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Bardon Park Chapel is a 300-year-old Christian meeting house at Bardon, Leicestershire, England. It stands back from the A511 road (Shaw Lane), between Coalville and Markfield, about 1.3 miles (2.1 km) west of M1 junction 22. At the time of its construction, the meeting house was set within a medieval deer park.

The chapel is a Grade II Listed building. It may be the oldest non-conformist place of worship in Leicestershire and indeed across a wide area of the East Midlands.

For details of how to find the chapel, see Section 6 (Location) below.


Meetings for worship were first held in the old Bardon Hall, a moated house in Bardon Park, at a time in the 17th century when it was unlawful to meet for worship other than according to the rites and canons of the Church of England.

Shortly after the Glorious Revolution of 1688 when William and Mary took the throne of England, and Parliament passed the Act of Toleration in 1689, the squire of Bardon Hall, John Hood built the meeting house at the gate of his estate, and engaged the services of a Presbyterian minister the Reverend Michael Matthews.

It is said that meetings for worship were held in the Bardon Hall from 1662 (the year of the "Great Ejection") onwards. However, evidence for this is scant.

Michael Matthews also ministered at Mountsorrel (or Mount Soar Hill) and his grave is in the nave of the parish church at Swithland. His son-in-law James Watson also ministered at Mountsorrel and Bardon, and eventually James took the pastorate at the prestigious Great Meeting in Leicester.

In the first part of the 18th century, a Dr John Evans compiled a list of Dissenting congregations throughout the country. Dr. Evans's list indicates that Bardon Park was the largest rural congregation in Leicestershire.


A Sunday school operated at Bardon Park from 1820 onwards. There was also a day-school, prior to the Elementary Education Act 1870. This day-school formed part of the "British Schools" movement (i.e. schools run under the auspices of the British and Foreign School Society).

The chapel buildings

The chapel is square, with a high pulpit on the north wall and two large round-topped windows behind the pulpit, in typical style of the times. The pulpit probably dated from the mid-18th century, though it has been badly altered. Behind the pulpit are two slate memorials, one dating from the end of the late 18th century and the other from the early 19th century. The chapel is galleried on three sides. The present galleries date from 1905 but they replace earlier galleries.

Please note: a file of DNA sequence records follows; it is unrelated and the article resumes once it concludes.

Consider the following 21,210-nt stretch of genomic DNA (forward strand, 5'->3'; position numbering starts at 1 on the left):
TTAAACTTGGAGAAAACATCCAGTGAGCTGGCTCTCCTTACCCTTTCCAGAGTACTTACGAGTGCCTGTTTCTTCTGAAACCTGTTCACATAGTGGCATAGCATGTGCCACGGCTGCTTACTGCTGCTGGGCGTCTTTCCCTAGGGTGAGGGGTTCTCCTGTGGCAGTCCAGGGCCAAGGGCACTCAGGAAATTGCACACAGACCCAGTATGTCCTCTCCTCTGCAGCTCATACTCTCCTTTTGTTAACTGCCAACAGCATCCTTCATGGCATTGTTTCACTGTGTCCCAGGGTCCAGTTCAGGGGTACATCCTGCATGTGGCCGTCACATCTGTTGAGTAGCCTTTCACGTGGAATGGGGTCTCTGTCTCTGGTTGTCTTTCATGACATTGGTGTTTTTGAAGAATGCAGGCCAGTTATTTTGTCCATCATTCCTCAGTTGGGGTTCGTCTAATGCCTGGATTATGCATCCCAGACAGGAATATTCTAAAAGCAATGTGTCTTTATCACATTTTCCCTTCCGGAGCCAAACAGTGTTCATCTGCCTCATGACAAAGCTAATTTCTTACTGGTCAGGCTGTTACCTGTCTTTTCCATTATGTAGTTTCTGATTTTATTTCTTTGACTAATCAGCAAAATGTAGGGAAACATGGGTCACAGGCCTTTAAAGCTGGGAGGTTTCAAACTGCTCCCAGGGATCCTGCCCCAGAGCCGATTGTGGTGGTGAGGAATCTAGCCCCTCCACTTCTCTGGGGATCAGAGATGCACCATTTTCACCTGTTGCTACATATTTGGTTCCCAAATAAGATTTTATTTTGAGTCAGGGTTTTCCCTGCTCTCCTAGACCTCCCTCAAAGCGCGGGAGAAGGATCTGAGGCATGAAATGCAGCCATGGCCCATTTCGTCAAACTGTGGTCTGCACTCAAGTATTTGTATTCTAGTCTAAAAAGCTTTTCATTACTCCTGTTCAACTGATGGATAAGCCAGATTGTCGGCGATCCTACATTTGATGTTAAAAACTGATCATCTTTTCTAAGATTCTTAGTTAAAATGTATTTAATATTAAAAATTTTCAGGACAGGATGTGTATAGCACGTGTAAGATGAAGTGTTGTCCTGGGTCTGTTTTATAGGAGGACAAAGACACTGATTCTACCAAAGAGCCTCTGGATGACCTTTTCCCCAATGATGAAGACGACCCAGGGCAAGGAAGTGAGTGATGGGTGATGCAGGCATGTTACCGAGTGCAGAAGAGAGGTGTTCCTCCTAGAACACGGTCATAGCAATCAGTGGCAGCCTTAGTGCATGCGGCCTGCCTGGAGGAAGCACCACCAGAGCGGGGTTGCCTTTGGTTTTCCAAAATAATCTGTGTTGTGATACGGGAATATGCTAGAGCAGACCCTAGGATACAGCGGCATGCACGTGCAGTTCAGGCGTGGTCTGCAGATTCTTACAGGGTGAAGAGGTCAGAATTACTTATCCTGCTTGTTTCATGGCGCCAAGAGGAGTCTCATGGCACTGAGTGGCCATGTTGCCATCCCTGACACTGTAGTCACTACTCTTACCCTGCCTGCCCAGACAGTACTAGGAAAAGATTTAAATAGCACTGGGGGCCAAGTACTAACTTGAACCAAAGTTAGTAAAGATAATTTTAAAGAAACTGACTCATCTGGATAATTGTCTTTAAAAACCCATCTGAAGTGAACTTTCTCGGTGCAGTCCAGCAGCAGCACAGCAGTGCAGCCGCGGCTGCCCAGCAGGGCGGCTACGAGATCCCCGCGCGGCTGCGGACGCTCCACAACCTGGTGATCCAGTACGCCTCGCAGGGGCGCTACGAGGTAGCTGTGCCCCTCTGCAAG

In 1877, the exterior appearance of the chapel was much altered as part of a re-modelling, and the "1877" datestone above the doorway indicates the date of re-modelling, the actual structure of the building being much older, and said to be 300 years old. The present gabled roof dates from 1877 and replaces earlier hipped roofs.

A notable feature of the chapel is that a casement window opens to allow coffins to be admitted.

To the rear of the chapel is a 19th-century schoolroom. This retains a painted alphabet board dated 1848, high on the classroom wall, as a model for scholars to copy their letters.

The buildings stand well back from the road, and they are surrounded by a sizeable burial ground.

The chapel is situated at the edge of Bardon Park (formerly an ancient deer park), with views across the parkland and to the Bardon Hall and the Bardon Hill summit beyond.

The life of the chapel

In the 18th century, "Bardon Meeting" was attended by local gentry and squirearchy. In the 19th century, the chapel took on a new life as a place of worship for local farm, colliery and quarry workers. Today the chapel has a small congregation.

History of denominational allegiance

The early ministers at Bardon Park were Presbyterian. The wider or more general term "Protestant Dissenters" was also used and, in 1765, when the then head of the Hood family vested the Bardon Park Chapel in trustees, his Trust Deed did not identify any particular denomination. The 1765 Deed says simply that the building is to be used for "Protestant Dissenters" to worship in.

A national Congregational Union was formed in the 1830s. In 1972 the Presbyterian Church of England and the Congregational Union merged as the United Reformed Church. The Bardon Park congregation had affiliated to the Congregational Union during the first half of the 19th century and in 1972 joined the United Reformed Church.

In 2010 Bardon Park Chapel was used by both the United Reformed Church congregation and Bardon Park Chapel Christian Fellowship.

During its long history as a Christian meetinghouse in the Free Church tradition, the Bardon Park Chapel has been a place of worship used by Presbyterians, by Congregationalists and by Christians of no particular denomination.


Latitude and longitude coordinates are N 52 degrees 42 minutes 10.2 seconds W 001 degree 19 minutes 22.2 seconds. (These coordinates may also be expressed as N 52 degrees 42.170 minutes W 001 degree 19.370 minutes or as N 52.7028 degrees W 001.3228). Ordnance Survey National Grid Reference is SK 45911 11955 (expressed as an all-numeric reference: 445911, 311955).

The chapel fronts the eastbound (Leicester-bound) carriageway of the A 511 dual-carriageway main road (Shaw Lane), 1.4 miles west of M1 Junction 22.

The 'what3words' address of the entrance to the chapel's driveway is silver.yacht.admits

The chapel's postal address is Shaw Lane, Bardon Hill, Coalville, LE67 1SY.

The chapel stands approximately 635 feet (193 metres) above mean sea level.

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